Another thing I discovered is that there are many so-called “Assisted Self-Publishing” companies out there. However, many of them are linked to traditional publishers and, while you still have to pay for everything yourself since you are “self-publishing,” these companies still charge for services, and even claim royalties. In some cases, they claim much more than I would have expected, considering that the initial costs come out of the author’s own pocket. So, if you go this route, you have to be very careful in researching and choosing a company.
As for myself, I decided to go the assisted self-publishing route, in the beginning because, I had waited more than 25 years to get the story in my head down on paper, darn it! I didn’t want to take years more to get it out to the world. But, since I knew nothing, I decided to go the ‘assisted self-publishing’ route.
I know what you’re thinking. Why would I go that route after all the negative things I said about it above? Well, there were a couple of reasons. First of all, I had a book that needed publishing and not enough time or patience to learn to do everything myself. More importantly, I managed to find a Canadian company called Tellwell (www.tellwell.ca), who provides the ‘talent’ (editors, layout people, cover designers, etc.), sets up distribution accounts, and various other things you might need, depending on how much you want to spend. And this was the ONE company I found who didn’t claim the copyright, and who did not take ANY royalties.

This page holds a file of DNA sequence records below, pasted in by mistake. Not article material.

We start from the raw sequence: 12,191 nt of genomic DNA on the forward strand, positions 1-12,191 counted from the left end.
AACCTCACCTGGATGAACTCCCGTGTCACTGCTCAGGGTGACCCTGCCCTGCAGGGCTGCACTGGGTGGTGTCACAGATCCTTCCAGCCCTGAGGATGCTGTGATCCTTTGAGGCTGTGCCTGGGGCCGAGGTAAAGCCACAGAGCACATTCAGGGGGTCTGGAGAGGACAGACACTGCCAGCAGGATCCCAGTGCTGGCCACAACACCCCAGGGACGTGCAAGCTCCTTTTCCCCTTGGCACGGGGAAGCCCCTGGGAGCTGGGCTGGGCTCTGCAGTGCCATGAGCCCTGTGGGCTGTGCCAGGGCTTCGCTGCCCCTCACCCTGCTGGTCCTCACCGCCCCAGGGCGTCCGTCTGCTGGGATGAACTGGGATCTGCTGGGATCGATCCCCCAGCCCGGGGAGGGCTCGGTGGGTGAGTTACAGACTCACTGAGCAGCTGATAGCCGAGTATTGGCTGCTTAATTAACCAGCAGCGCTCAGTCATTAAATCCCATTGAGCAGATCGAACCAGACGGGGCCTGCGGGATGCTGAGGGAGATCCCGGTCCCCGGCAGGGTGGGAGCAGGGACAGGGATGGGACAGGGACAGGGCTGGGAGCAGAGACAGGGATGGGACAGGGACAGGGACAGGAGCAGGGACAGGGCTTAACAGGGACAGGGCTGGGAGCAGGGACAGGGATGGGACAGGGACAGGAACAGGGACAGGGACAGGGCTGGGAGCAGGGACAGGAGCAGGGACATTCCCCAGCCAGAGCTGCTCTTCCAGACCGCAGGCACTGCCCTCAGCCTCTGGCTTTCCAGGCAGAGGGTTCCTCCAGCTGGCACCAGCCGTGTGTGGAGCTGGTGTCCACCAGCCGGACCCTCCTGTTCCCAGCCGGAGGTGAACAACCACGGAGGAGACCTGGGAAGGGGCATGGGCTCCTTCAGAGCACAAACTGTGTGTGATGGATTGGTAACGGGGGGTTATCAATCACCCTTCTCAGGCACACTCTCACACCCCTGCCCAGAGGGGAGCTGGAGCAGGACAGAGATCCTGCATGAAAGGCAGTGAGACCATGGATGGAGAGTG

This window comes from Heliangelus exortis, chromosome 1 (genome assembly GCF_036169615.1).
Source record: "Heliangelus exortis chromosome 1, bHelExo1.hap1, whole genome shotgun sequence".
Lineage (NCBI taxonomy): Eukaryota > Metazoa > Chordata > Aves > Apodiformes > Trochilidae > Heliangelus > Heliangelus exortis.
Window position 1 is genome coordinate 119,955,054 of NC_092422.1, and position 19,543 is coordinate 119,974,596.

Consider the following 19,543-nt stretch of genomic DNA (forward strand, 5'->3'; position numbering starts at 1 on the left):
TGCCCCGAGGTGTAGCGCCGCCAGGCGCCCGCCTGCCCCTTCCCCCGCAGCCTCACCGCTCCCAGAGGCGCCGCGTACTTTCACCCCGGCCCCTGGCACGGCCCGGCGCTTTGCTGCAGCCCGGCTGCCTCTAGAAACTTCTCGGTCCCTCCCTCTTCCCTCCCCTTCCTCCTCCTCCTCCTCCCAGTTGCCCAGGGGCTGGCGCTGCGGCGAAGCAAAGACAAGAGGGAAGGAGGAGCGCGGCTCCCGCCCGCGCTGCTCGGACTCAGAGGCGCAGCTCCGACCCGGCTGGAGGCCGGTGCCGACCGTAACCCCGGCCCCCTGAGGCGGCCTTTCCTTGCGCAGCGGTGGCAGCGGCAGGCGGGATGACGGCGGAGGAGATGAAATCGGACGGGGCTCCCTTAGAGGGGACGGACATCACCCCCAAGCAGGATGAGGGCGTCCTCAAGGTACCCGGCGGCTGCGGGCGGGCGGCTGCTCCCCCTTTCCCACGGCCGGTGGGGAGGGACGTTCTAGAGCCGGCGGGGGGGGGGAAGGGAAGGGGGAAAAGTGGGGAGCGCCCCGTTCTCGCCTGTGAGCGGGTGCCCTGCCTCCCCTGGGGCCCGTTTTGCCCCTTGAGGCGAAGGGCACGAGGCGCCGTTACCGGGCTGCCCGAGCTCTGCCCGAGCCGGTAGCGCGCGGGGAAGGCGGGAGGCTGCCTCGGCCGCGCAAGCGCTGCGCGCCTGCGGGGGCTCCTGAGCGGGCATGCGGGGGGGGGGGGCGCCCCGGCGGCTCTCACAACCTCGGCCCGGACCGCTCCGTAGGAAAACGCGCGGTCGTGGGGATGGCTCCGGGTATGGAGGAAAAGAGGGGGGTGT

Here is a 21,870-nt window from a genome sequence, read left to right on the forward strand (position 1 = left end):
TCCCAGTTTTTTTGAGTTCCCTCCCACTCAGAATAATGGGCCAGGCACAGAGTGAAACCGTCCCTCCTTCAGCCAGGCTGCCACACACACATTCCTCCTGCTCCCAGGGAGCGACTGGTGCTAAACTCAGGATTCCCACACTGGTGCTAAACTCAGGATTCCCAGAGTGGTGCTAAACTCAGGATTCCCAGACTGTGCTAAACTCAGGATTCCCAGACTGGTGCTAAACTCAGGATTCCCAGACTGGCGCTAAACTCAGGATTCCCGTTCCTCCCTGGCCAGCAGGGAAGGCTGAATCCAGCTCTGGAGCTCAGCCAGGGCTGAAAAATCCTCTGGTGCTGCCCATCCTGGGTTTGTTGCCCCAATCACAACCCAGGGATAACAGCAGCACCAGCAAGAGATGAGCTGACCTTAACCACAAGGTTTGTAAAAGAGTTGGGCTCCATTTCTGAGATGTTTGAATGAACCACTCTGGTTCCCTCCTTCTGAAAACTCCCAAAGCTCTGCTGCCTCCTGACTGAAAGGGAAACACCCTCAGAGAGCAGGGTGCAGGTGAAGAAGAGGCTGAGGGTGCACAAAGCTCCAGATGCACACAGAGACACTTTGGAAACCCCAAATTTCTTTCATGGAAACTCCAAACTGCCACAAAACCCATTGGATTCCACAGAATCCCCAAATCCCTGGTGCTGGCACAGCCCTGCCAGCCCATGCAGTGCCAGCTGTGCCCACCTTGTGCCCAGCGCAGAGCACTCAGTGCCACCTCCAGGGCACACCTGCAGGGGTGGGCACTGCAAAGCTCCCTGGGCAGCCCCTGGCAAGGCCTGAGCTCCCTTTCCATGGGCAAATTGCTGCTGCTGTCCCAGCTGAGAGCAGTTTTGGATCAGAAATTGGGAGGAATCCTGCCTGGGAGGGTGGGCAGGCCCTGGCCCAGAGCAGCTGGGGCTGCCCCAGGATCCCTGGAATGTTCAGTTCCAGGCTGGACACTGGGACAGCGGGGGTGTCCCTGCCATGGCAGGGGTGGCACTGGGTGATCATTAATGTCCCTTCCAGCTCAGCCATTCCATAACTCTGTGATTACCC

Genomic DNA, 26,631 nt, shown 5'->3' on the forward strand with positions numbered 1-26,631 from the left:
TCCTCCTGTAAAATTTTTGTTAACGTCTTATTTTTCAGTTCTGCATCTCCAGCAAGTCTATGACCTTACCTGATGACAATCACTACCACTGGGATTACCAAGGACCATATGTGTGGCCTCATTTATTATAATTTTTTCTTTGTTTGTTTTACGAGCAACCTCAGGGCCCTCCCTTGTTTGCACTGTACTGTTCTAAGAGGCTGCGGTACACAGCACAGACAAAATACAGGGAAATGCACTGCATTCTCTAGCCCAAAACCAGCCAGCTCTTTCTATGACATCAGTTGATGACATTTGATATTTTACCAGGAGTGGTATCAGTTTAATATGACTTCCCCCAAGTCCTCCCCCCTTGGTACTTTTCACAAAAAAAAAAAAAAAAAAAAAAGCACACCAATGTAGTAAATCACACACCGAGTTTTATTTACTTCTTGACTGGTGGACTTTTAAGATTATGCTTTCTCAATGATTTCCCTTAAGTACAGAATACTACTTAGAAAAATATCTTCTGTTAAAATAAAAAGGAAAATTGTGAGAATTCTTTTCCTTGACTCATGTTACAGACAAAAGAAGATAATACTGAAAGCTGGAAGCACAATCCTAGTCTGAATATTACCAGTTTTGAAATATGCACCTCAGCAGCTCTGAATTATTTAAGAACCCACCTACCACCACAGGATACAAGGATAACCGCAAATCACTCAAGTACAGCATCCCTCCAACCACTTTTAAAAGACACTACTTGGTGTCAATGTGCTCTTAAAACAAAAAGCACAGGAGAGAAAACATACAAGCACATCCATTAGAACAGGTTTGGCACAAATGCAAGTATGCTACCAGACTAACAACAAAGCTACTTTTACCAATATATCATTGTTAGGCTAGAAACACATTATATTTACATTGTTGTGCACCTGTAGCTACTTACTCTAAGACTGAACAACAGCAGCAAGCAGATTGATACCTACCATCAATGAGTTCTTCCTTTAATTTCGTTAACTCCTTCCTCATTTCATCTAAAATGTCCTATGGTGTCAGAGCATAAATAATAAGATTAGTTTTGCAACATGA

They can even, if you purchase that particular service, set you up with a domain name and a website. In fact, they have recently helped me transfer the domain name owner from them (because they do all the initial set-up) to me.
If you go the true self-publishing route, you can either do it all yourself using a service such as CreateSpace, or find and pay the people and/or services you need to get your book published. I will give you more information about self-publishing and self-publishing options in Issue 2 of this newsletter.
In the next issue of Tips from a Self-Published Author Finding Her Way in the Dark:
Please note that these are my own experiences and opinions. I am not saying my choices would be best for everyone. It is always a good idea to do your research. My goal is to inform you of the kinds of things you need to know, and maybe even give you some insights and direction.
I look forward to posting more blogs about self-publishing, for your information and enjoyment, in the future.
Thanks for reading!
P.S. If you have not yet signed up for my author newsletter in exchange for a free copy of my Seers Series short story collection, The Guardians of Sterrenvar, please click here.